>How would you get over this mindset?
tl;dr: Ride the Tiger, brah
Fascism goes against modernity –More specifically, the Spirit of Modernity– one of the manny aspects of this Modern World is democracy, specifically the great deal of mental and spiritual consequences spawn from it, one of these –as I suppose the book covered– is the creation of an « Us-vs-Them » mentality. This division is the reason Fascism goes against democracy, or in other and less extreme cases it specifically seeks to end this division by changing the role of democracy in society –As, similar to capital or technology the problem is not the object itself, but its misuse–. However there is another consequence to democracy that is just as prevalent but more elusive. In a society which holds total participation in all sorts of decisions as a core aspect the idea that one must have an opinion on everything, that you must choose a side, that you are obligated to participate in the « Us-vs-Them » dichotomy is certain to arise. This causes all discussions to turn into combat, not only are people obligated to pick a side, sides are also expected to fight against one-another unless one wants to risks to appear ignorant, uninterested, unpatriotic, traitorous and all slander that could derive from it.
Buddhists hold Believes on a similar regard as material possessions, one must learn to be able to let go of our believes as easily as we should for material possessions. A practice I have seen among these cultures is for one to declare your believes only to have someone try to disprove it, and you are expected not to react. It is important for me to comment that this is not an expression of passiveness, that truth is impossible to acquire, nor teaching us that we are wrong in everything, but to take away the fear of being wrong, something which the simple thought of is enough to discourage manny. Once you have overcome this fear you will be at peace with your ideas, if you are right then good, but if you are wrong you will not be disturbed and change your views without hesitation. You can believe, you can defend your ideas, you can call others wrong, you can make assumptions based on those ideas, you can genocide entire races over those ideas, the truth is absolute and there are ideas that come closer to it than others, there is such a thing as right and wrong; but if you are ever convinced wrong then just leave it. Ideas maybe part of our identity, but just as no one would want to base their identity over bad habits we want to get rid of; you should have no problem in breaking away from wrong ideas. Now, Acting on your believes while recognizing that you are limited in your information-gathering means that the responsable thing to do is to take great care on what you learn.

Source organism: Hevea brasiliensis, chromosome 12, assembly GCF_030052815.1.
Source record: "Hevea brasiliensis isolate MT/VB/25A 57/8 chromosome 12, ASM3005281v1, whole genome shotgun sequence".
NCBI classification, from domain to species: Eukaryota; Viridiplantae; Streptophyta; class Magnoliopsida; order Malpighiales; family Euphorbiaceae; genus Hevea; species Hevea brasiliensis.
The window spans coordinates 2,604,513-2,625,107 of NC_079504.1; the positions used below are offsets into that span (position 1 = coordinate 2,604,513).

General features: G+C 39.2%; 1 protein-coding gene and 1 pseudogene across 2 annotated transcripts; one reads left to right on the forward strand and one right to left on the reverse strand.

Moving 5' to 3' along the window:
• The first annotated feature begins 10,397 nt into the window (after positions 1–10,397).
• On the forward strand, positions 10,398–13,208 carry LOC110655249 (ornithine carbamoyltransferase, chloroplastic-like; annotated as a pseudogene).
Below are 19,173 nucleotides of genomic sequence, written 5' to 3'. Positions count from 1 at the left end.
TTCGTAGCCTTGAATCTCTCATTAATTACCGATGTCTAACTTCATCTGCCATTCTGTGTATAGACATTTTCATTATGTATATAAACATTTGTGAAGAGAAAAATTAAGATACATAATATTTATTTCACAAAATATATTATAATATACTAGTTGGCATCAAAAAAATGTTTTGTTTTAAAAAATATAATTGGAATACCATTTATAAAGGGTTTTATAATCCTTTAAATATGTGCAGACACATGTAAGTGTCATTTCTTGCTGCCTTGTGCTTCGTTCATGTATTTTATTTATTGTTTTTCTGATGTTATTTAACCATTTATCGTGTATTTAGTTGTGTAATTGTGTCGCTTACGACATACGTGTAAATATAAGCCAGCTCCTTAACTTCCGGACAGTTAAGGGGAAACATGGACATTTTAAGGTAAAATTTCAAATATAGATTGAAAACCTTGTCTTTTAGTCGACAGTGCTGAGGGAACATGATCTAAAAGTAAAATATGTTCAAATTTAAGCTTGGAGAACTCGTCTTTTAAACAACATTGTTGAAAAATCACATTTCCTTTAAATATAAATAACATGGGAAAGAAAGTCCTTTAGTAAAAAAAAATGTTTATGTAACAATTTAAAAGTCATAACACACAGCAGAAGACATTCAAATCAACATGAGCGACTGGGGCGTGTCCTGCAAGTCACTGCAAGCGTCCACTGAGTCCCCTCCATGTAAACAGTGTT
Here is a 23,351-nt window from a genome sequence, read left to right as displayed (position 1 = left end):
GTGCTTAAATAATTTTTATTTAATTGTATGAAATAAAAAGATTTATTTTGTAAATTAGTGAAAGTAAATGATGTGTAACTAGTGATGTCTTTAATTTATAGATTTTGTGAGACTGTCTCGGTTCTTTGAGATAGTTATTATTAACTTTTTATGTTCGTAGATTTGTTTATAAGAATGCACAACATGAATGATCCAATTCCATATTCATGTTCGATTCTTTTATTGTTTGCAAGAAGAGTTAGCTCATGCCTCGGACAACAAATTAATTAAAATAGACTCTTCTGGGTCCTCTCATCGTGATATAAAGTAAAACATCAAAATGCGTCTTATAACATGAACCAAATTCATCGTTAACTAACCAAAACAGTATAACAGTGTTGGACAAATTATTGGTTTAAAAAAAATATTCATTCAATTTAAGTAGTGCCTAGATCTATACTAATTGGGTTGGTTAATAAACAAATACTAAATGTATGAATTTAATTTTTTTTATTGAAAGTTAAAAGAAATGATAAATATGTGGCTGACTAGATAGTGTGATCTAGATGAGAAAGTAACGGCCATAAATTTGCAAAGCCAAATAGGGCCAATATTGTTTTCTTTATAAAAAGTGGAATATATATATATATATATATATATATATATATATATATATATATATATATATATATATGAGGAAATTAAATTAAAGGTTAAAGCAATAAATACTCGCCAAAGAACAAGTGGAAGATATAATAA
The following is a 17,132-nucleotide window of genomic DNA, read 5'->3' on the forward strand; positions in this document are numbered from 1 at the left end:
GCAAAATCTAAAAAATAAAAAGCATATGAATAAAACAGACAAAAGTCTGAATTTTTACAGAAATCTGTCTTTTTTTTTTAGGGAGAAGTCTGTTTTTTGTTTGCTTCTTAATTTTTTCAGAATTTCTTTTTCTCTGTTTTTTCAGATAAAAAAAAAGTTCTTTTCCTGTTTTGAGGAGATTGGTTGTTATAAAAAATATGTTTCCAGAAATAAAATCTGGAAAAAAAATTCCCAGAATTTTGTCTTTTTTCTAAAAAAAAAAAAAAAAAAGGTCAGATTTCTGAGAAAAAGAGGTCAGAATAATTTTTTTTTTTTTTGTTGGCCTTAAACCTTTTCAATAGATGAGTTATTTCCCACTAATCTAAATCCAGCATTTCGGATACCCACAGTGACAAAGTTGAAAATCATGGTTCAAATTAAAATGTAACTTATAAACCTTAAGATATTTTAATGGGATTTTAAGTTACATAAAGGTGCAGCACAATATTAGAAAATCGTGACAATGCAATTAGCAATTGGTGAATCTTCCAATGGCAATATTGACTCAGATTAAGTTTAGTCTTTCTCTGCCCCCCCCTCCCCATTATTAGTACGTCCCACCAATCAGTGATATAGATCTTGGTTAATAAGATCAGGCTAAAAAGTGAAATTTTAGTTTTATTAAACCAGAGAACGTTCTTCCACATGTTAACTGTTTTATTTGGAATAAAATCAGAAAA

This contrasts greatly with the stiff and educated leftist thought, who pride themselves over what they know and are capable of letting millions die, cut ties with one-another and ultimately fail over ideological purity; When you pride over your limited ideas –and due to our mundane existence they will always be limited– you are bound to make an enemy out of reality, and reality has no care for your believes, only herself. Back on the Old Board I said « Reality is where meme-Ideologies go to die » as a way to explain why manny people obsessed over politics only do theory and never try to put their ideas in practice, but now because of your question I found a new side to that phenomenon.
And when reading books do not approach them as a way to acquire knowledge, but to engage in a conversation with the author, it is a much less combatant approach so you should feel less the need to be defensive, you are not being taught something, you are being told the ideas of someone else. Of course, an unconscious need for validation may also make you insecure over your ideas matching the Autor's or just be on the side of people you hold in high-regard, but I do not want to expand on that because I do not want to sound accusatory.
I have said manny times that I find books a bit overrated, I think that I should clear a few things, specially now that it is relevant to an Anon's Question. Books are not a shortcut for experience, you should not seek information from books first, true wisdom comes from experience and self-introspection, because it is our experiences and ideas that make us; to analyze ourselves it is to analyze our ideas. And there is no time for introspection if you are constantly filling your mind with the noise from other people. I am not telling you not to listen others attentively, not even individuals you disagree with, but to be aware that these are the experiences of other people, and cannot make them part of your identity without making them yours first, simply agreeing is not enough, you must know how they all relate to your own experiences and fully integrate them, when brought up they should not be longer a « According to this autor, X happens » but a simple « X », these ideas should become such an obvious part of reality that no one could realistically claim ownership of them.